Can Feds Block Alabama Immigration Law?

By Stephanie Rabiner, Esq. on October 11, 2011 | Last updated on March 21, 2019

The U.S. Court of Appeals for the 11th Circuit has agreed to expedite an appeal concerning the controversial Alabama immigration law.

On September 28, a lower court declined to grant the Department of Justice an injunction blocking the law's enforcement. The government had requested that it be put on hold until the court could decide on its constitutionality.

The lower court's denial is at odds with decisions blocking similar immigration laws in Arizona and Georgia.

Critics believe that those statutes, as well as the Alabama immigration law, invite racial profiling and discrimination.

In particular, the Justice Department has argued that Alabama's law can be used to target foreign-born citizens, legal residents, and children. This is because it requires law enforcement to detain persons they suspect of being undocumented.

It also requires public schools to verify the immigration status of each student.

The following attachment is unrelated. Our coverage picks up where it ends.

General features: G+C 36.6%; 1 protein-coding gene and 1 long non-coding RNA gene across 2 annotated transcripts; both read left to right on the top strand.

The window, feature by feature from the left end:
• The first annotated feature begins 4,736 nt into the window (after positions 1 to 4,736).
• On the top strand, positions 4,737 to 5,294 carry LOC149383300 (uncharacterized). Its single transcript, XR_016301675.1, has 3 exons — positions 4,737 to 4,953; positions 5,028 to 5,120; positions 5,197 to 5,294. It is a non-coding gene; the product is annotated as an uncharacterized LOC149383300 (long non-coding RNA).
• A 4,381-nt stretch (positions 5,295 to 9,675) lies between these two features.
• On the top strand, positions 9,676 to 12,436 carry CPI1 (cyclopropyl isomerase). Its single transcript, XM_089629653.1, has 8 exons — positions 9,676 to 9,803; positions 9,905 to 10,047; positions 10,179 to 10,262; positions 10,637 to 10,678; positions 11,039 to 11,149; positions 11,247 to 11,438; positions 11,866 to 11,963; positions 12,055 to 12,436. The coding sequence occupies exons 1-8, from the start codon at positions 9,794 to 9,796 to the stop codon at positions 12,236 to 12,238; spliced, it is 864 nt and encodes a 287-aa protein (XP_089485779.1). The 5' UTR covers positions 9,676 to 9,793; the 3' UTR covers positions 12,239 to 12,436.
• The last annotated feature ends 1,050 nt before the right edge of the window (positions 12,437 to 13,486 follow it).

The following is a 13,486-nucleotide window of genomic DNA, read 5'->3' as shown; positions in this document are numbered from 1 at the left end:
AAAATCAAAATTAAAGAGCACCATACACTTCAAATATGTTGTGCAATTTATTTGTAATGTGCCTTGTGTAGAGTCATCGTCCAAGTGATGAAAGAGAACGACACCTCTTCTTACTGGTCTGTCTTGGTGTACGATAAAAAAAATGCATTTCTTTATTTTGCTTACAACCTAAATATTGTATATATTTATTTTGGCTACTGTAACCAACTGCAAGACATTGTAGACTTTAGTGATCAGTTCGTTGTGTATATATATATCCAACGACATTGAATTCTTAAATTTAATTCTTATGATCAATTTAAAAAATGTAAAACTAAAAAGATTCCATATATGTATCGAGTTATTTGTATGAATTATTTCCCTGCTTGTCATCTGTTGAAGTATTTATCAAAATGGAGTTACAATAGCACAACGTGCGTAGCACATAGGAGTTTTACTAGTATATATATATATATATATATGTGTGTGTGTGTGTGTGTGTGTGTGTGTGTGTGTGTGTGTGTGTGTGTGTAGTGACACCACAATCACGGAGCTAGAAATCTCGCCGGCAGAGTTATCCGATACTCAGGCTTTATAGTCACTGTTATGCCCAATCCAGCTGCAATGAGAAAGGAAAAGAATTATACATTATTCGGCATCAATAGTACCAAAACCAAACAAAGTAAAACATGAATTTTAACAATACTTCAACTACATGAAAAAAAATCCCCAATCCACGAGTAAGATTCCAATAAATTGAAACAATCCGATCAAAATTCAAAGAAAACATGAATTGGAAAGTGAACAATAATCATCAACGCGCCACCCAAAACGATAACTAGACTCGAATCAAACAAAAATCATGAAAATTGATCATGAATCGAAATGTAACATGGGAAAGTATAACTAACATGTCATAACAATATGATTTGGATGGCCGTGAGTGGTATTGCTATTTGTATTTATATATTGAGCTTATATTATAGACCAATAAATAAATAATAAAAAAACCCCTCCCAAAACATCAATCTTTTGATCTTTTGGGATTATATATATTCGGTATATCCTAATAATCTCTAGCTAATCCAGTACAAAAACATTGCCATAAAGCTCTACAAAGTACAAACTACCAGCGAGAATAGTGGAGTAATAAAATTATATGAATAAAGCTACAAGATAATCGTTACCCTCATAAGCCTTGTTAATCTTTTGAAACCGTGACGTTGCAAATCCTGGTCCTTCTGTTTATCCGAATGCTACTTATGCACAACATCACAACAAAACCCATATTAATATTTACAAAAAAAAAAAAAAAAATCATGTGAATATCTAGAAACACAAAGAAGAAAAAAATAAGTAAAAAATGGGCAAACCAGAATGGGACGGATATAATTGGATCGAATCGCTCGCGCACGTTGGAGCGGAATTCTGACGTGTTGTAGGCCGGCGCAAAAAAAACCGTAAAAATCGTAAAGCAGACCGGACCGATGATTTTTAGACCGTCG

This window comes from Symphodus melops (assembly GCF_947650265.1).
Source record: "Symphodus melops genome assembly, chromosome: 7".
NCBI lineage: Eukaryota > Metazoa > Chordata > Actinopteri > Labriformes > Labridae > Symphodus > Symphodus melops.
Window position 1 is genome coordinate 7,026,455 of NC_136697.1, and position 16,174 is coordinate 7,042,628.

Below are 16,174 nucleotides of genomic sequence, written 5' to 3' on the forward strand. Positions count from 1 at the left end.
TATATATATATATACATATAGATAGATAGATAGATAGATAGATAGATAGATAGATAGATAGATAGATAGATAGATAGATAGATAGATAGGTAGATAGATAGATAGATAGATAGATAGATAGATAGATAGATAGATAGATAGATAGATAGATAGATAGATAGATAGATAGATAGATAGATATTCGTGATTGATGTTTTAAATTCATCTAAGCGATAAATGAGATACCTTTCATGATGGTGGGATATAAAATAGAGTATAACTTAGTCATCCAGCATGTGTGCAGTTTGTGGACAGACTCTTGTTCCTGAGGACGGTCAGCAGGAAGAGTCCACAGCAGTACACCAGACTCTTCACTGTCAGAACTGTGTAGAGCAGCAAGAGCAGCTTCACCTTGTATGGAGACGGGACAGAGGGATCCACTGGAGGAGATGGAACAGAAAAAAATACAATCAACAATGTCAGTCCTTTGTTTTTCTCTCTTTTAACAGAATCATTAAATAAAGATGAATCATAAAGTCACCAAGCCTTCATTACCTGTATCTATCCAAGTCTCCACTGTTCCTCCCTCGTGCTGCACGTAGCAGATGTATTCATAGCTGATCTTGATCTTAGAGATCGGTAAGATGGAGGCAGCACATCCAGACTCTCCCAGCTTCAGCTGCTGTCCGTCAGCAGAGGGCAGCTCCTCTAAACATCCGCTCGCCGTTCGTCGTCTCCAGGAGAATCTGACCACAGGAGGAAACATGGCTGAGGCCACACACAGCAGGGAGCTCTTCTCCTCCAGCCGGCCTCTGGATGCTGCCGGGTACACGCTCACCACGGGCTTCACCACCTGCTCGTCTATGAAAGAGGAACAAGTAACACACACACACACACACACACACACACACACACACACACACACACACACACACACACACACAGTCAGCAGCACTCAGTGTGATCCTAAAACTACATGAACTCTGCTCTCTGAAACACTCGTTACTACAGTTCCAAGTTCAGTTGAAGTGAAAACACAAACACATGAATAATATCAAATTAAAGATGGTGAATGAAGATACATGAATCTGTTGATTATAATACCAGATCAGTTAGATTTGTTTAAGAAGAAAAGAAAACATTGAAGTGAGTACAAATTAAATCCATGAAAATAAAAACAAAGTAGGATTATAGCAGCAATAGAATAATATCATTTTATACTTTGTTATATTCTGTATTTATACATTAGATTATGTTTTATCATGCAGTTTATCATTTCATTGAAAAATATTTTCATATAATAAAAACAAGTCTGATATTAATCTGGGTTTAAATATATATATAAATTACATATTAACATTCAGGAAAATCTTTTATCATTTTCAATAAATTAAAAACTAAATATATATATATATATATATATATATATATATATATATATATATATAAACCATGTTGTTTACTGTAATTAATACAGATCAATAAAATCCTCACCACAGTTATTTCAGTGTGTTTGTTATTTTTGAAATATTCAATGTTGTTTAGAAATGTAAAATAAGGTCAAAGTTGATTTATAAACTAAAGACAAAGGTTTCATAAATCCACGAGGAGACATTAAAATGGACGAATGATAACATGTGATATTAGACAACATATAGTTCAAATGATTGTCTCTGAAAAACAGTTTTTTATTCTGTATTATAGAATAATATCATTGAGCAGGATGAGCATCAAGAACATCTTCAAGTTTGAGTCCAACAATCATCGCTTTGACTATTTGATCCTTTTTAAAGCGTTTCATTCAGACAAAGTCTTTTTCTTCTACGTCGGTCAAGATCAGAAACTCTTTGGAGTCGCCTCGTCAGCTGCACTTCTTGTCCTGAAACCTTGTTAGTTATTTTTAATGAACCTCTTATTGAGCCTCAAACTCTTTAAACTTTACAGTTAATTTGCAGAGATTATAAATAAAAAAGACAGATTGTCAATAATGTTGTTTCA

Since the law became effective last week, immigrants have fled Alabama. The Justice Department called it "chaos," according to the Montgomery Advertiser.

This is likely why the appellate court has agreed to speed up its process.

An expedited appeal is not an indication of how the court will rule. Instead, it demonstrates an understanding that the issues are of imminent importance. Often, the court will speed up the process when there is a likelihood of significant and widespread harm absent a quick decision.

Constitutional abuses and a mass exodus are good examples of potential harms that need to be dealt with on an expedited schedule.

That schedule was also set by the court last week. Briefs will be due this Wednesday, while the 11th Circuit will hear oral arguments before November 29. A decision on the Alabama immigration law should be made by the end of the year.

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